US 2436038 A
Description (OCR text may contain errors)
Feb. 17, 1948. R, B. FARRELL l SMOKE, FUME AND GAS EJECTR APPARATUS Filed July 24, 1944 2 sneets-sheet 1 W\ l-2y @53.
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INVEN TOR. 852cv B. FARRELL.
Feb. 17, 1943. R, B. FARRLL 2,436,038
SMOKE, FUME AND GAS EJECTOR APPARATUS Fglled July 24, 1944 2 Sheets-Sheet 2 INVENTOR. B520( B. #Anm-:LL
Patented Feb. 1v, 1948 l 2,436,033
WPATE-NT oir-#mics GAS EJET@ liquid pmibi mum displa e The diamete ,11d-fof 12,..
pireferailyi'im the 55 havingjs'uitbleha to engage over-:affxed part on the center or body section I4.
Referring particularly to Fig. 6 which shows a building or room I8 having a fire indicated at I9, two of the re fighting apparatuses are disposed in the opposing window openings and 2| the apparatus 22 in window 20 serving to eject the smoke from the ire while a vsecond apparatus 23 may be disposed inthe window opening 2i for injecting fresh air into the room I8 and thereby driving out the injurious fumes and gas through the remote window openings 20 and 2l. While the two apparatuses may be used in such co-operating relation, if desired, it is intended to use them singly since the air displacement is so large, by reason of the spray piston, that one apparatus alone will sumce to readily change the gaseous lcontent lof the room in a very brief interval of time.
The practical illustration shown gives the alternate uses of the apparatus,either as a smoke ejector or as a fresh airinjector, It is made portable by the handles I5 so that the fireman may carry the device in front of him and use it as a fresh air 'injector as he ,enters the smokefilled room'through the doorway 25.
In use, it isA onlynecessary that the firemen piace the device either inthe position indicated at 22 where it will be used as a smoke ejector for quickly clearing the room or building of the obnoxious gases or he may place it to function as a fresh air injector, .as shown at 23. The shield I4 with its extensions I6 are of suiiicient size to provide a mount -i'or the apparatus which will either t -withinpr overhang the window opening, suitable ,meansinot shown) being employed to interlock the shield in position. The iire hose which is usually provided with the shutoff valve 26 will enable the ready attachment of the hose to the apparatus,r either to the right hand or the left handbranch coupling I3, while the unused branch will be closed by the check valve Il'. l
The mixing chamber 2 Vmay be extended by means of a telescopic section v28 on the housing I. By extending this section, the mixing chamb'er will, in eiect, be lenthened for carrying the smoke-saturated spray discharge from the room; or if desired, a collapsible exible tubing or conduit 29 may be substituted therefor and attached varied usage. Y ..ln some elds o f'useit may ,be desirable to provide a twinldevice as shown in Fig. 4 whereindicated at 6', for discharging in opposite directions within the T-shaped mixing chamber 2'. The housing I' has a fresh air inlet I entering the chamber between the oppositely moving piston forming sprays which latter discharge through the outlet openings 9. The iire hose with its high pressure water stream may be selectively connected to one or the other oi the two branchesV II', as in the'caseof the"V embodiment shown in Figs. 1, 2 and 3. The displacement of this modification will be enlarged and thereby increase the velocity of the air stream entering the inlet' 'I'.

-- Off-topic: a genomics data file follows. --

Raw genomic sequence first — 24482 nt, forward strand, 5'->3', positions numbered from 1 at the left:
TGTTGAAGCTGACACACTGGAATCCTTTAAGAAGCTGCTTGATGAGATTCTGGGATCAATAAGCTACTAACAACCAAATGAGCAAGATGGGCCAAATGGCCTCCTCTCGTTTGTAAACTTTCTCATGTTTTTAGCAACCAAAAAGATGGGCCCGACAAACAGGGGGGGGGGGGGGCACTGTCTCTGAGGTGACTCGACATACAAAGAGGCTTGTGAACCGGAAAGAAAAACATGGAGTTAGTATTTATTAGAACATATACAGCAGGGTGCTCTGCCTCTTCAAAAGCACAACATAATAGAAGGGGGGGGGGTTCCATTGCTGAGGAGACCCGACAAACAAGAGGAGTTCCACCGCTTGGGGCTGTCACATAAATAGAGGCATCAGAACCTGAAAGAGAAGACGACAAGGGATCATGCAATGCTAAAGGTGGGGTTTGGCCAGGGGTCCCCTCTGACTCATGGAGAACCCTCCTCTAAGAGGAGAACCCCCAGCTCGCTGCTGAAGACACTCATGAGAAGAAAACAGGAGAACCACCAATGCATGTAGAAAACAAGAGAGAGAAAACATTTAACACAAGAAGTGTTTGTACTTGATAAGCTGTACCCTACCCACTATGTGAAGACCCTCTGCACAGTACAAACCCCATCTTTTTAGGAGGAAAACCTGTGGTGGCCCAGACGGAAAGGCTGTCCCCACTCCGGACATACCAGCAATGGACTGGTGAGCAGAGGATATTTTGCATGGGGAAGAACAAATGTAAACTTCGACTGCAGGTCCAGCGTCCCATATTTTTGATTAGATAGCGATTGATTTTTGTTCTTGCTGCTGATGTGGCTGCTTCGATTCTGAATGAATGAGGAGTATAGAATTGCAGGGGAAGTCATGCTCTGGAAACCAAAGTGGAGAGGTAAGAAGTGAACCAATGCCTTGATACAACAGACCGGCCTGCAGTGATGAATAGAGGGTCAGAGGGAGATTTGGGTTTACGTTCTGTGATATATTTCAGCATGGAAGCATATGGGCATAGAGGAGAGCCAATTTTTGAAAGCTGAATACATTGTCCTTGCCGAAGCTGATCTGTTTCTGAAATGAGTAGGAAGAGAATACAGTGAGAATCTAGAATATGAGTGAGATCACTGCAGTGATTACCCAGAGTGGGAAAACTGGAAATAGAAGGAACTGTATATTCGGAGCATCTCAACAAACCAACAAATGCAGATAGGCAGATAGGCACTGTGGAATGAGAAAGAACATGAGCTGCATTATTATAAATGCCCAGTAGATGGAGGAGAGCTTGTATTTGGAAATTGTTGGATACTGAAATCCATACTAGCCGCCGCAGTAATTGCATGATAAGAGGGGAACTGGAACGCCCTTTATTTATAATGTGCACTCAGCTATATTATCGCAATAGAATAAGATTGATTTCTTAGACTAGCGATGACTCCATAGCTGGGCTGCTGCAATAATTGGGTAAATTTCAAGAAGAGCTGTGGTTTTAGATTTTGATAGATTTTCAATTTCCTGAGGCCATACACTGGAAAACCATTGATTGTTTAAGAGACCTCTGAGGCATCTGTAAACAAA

' The apparatus is of simple and durable construction. Its operating power is derived from the fire righting equipment. When used as a smoke ejector the smoke is intermingled with to produce oppositely directedcones of spray. as
the spray in such a manner that the resultant discharge is in the form of a shaft of mist or an atomized spray, the cross sectional shape of the discharging body of spray being imparted by the discharge orice 1 The device is readily mountable Within a window or door opening whereit may be firmly anchored. The twin arrangement shown in Fig. 4 provides an arrangement wherein one spray is caused to react against the companion spray toward the stabilization of the apparatus when in use.
By reason of the piston forming spray a relatively large mixing'chamber may be employed to augment the air displacing capacity of the device and thereby make it practical for eiecting a quick change of the air content in a room or building. This will yexpedite the firemens work in safely combating the flames or coniiagration with a minimum property damage. In practical demonstrations the ai r displacement has varied in accordance with the diameter of the mixing chamber as well as the pressure on the water line. For example with a 22" drum at hydrant pressure, which is 'about 55 pounds, approximately 5,000 cubic :feet of air per minute at 70j F. weredisplaced, while under a 200 pound engine pressure on the water spray, approximately 11,750 cubic feet of air per minute were displaced. The reading on'the U-tube (water) increased from 1/2" to 21/2". With a nozzle having an oriiice of 3A inch diameter operating in the 22 inch cylinder the eiective area of the cylinder with respect to the effective area of the nozzle is substantially in the ratio of 861vto 1; with a 14 inch cylinder and a nozzle having an orice of 1/'2 inch diameter the ratio will be approximately 779.7 to 1. With these approximate ratios the greatest eiiciency is secured. Substantial variations in this ratio, as well as substantial variations in the included angle of the spray cone will change the efiiciency in that it may require a larger pump, more power to drive the same, and a greater back pressure or suction generated. With a mixing chamber having a 14" diameter the air dispiacement'vunderthe same engine pressure displaced 4,200cubic feet oi air per minute. The air exchangedevice is not coniined to re iighting apparatus, but is applicable to other iields of use where the circulation of air is to be accomplished in a practical and expeditiousmanner. Furthermore, the device actually adapts the usual nre hose, when equipped with a spray type nozzle, as ar medium for removing the objectionable smoke and gases from a building. For this reason the bracket 3 may detachably support the nozzle 4 so ,that the latter may be removedand used alone with the vtire hose independently of the housing I; Because of its portable charac- 5 ter the device after attachment to the re hose may be carried about and maneuvered to the best advantage in suppressing the fire, the shield serving to baille the heat from direct contact with the firemen.